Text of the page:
Escobar fortifying defense during slump at plate

Escobar fortifying defense during slump at plate

BALTIMORE -- Yunel Escobar entered Wednesday night's action sporting a .089 batting average, with one hit in his last 27 at-bats.

The Rays shortstop talked to reporters about his struggles, with Joel Peralta acting as the translator.

"I'm really disappointed [about the start]," Escobar said. "It's the first time in my career that I've started like that. I'm trying my best to get back to where I was. The season is young still, so I hope I will start doing what I can do really soon."

After one of the Rays' losses in Boston, manager Joe Maddon could be seen stopping at Escobar's locker to offer encouragement.

"When he went by he said, 'Keep your head up,'" Escobar said. "He told me I've been playing this game for a long time now. And that he has confidence that I'm going to turn this thing around."

Despite struggling offensively, Escobar knows he must keep those struggles from affecting his defense.

"This is the first time I've struggled really bad on offense," Escobar said. "Sometimes you don't win the game with offense, so I stay focused on defense when I'm at shortstop."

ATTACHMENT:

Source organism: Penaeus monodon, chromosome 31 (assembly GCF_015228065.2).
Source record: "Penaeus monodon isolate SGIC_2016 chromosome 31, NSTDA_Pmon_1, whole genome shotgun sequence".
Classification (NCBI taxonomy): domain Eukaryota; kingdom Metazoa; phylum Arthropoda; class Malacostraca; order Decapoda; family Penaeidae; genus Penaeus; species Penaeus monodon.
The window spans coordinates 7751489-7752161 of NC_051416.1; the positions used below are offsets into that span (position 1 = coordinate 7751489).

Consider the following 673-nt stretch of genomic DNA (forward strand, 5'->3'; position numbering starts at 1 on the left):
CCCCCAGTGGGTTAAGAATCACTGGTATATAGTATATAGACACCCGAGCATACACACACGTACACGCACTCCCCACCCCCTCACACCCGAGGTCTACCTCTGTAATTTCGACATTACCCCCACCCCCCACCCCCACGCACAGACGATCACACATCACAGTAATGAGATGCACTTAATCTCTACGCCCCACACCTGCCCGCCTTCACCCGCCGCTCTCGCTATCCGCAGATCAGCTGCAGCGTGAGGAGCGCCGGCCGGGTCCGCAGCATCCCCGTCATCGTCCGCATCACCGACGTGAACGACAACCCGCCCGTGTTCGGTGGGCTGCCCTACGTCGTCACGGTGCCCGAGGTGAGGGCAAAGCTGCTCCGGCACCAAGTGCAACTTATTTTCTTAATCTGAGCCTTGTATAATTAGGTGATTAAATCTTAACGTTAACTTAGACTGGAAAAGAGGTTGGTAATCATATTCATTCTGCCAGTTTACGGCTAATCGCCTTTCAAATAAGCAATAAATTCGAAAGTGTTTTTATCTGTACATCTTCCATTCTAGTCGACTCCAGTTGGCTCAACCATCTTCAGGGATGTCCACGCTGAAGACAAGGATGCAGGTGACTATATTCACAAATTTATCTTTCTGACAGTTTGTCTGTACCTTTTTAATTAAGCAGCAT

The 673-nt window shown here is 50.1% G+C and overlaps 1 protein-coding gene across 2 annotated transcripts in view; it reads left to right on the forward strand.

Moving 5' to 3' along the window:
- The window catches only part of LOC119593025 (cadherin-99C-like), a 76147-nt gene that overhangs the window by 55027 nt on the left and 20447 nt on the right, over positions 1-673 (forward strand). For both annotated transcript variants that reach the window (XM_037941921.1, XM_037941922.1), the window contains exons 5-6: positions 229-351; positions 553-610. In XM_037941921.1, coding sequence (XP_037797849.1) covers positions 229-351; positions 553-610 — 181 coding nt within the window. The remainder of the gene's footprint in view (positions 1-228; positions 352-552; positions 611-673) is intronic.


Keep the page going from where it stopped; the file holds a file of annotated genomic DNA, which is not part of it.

The unknown is one of the more difficult aspects a hitter goes through when he's in a slump, and Escobar is no different in that regard.

"I'm seeing the ball well," Escobar said. "I just don't know what's going on right now; that's the toughest part. I'm just not getting the base hits."

Escobar remains happy to be with the Rays.

"I feel really good here," Escobar said. "They treat me really well. I'm really happy about the team and all of my teammates. It's a young season, and I hope in September everything is different than it is now."

Maddon is not down on Escobar in the least, noting that while Escobar is probably pressing a little bit, "he's really good about not showing it."

"Here's a guy that likes to play this game a lot," Maddon said. "Even when he's going badly, regarding batting average, if you're watching him on the field in between innings, there's a lot of life about him. ... The mind is in a good spot. He just needs a couple of base hits to fall."

Bill Chastain is a reporter for This story was not subject to the approval of Major League Baseball or its clubs.